Polling has ended in Ghana's vote for a new president in which the incumbent John Kufuor - nicknamed the gentle giant - seeks a second and final term.
Initial reports suggested voting was calm and orderly
Turnout was strong and orderly queues formed early as people waited to vote several hours before polling began.
Four candidates are contesting the presidency while eight parties are fighting for 230 parliamentary seats.
The presidential election was the fourth in Ghana since the country became a multi-party state in 1992.
Queuing began across Ghana before the polls opened at 0700 GMT, and there were few reported problems throughout the day before polling ended at 1700 GMT.
Nevertheless some voters waited several hours to cast their votes, reporters observed.
"Turnout was high across the country thanks to voter awareness efforts, and the voting was relatively free of direct political influence on voters," a coalition of civilian, professional and religious observers told the AFP news agency.
Mr Kufuor's New Patriotic Party, NPP, has been campaigning under the slogan "so far so good".
After voting, Mr Kufuor told the BBC he was feeling very good and confident of victory saying he "felt a lot of goodwill from Ghanaians".
Turnout has been high across the country.
Only one or two isolated incidents have been reported in the northern Tamale area, according to a BBC reporter there.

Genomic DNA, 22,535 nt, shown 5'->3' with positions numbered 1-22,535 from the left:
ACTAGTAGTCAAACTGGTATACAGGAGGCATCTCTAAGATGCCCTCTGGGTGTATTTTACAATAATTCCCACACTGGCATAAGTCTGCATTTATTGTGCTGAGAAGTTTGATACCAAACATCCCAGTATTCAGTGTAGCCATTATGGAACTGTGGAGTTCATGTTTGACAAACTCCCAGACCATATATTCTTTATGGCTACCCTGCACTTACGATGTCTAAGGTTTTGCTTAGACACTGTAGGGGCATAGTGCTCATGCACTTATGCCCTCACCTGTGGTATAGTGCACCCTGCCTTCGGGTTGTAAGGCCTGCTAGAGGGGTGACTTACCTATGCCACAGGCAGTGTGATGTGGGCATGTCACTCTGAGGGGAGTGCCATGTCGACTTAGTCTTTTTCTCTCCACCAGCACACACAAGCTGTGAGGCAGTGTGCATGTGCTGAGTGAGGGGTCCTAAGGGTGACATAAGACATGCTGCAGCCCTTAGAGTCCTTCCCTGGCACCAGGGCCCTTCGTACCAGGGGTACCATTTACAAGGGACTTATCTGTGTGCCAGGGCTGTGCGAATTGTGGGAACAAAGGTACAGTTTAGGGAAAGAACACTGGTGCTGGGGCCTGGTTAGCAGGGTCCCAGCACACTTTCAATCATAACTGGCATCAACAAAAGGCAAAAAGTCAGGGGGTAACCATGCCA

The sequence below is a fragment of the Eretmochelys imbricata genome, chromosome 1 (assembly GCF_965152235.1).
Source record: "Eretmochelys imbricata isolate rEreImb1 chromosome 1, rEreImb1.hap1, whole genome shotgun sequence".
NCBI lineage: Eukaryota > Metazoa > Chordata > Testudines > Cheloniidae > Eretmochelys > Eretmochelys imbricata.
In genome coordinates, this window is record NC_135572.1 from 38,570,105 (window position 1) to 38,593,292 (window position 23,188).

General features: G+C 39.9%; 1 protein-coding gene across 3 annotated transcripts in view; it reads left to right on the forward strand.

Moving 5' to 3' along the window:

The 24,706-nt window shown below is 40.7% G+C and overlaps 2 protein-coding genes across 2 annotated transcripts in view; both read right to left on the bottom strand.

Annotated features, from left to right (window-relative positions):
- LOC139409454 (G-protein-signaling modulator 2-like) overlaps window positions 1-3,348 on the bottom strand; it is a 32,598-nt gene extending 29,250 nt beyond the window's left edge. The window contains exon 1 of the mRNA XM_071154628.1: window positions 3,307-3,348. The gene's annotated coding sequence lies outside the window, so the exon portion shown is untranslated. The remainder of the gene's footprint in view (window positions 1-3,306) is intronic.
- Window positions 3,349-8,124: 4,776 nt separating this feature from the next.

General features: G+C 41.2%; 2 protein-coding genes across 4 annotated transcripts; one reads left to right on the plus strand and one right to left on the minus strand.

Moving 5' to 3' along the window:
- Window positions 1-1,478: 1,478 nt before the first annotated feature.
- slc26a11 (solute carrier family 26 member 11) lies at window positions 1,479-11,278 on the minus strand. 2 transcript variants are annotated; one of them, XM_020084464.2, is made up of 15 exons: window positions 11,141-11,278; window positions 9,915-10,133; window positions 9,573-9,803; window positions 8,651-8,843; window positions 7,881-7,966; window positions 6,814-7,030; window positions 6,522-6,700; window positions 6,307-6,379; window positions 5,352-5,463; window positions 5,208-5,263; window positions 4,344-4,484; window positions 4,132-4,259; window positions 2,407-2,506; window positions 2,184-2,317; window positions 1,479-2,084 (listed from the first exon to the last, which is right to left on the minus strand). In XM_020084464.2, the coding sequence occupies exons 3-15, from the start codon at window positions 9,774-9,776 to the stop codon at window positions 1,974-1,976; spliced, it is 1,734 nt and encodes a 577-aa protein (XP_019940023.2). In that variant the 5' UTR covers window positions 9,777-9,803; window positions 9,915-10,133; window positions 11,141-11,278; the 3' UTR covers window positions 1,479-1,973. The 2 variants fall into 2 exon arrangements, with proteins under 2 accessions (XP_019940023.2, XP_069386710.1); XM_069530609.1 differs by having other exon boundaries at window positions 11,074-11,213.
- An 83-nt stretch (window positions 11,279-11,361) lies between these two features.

Another BBC reporter in Ho in eastern Ghana said that queues were heavy early on as many farmers voted before heading to their fields.
The BBC's West Africa correspondent Andrew Simmons says the emphasis has been placed on Ghana's economic and political stability.
Mr Kufuor's main rival, John Atta Mills of the National Democratic Congress, challenged the president's economic record, highlighting price rises for petrol and utilities along with increased school fees.
Under Kufuor, the economy has stabilised but poverty has remained
He told the BBC he was very confident of victory, after casting his vote in an NDC stronghold.
"I am hoping what I am seeing here is replicated at other polling stations across the country," he told the BBC's Focus on Africa programme.
Mr Kufuor, an Oxford-educated lawyer, insists that while his first mandate brought stability, a second term would enable increased growth in the private sector.
A slide in Ghana's currency has slowed. Its inflation rate is 12.4%. That is down from more than 40% four years ago when Mr Kufuor defeated Mr Atta Mills - an election that marked the country's first peaceful and democratic transfer of power since independence from Britain in 1957.
Since that election in 2000, the cost of borrowing has also been cut, by half.
But poverty is still rife. An estimated 40% of Ghana's 20 million people are living below the United Nations poverty line of $1 pay per day and do not have access to sanitation, clean water or a regular electricity supply.
The opposition has raised fears about the fairness of the ballot, but the independent electoral commission has given strong assurances that the voting in 21,000 polling stations will go ahead freely and fairly.
Ghana was the first country in West Africa to gain independence back in 1957, but it took another 35 years for it to become a multi-party democracy.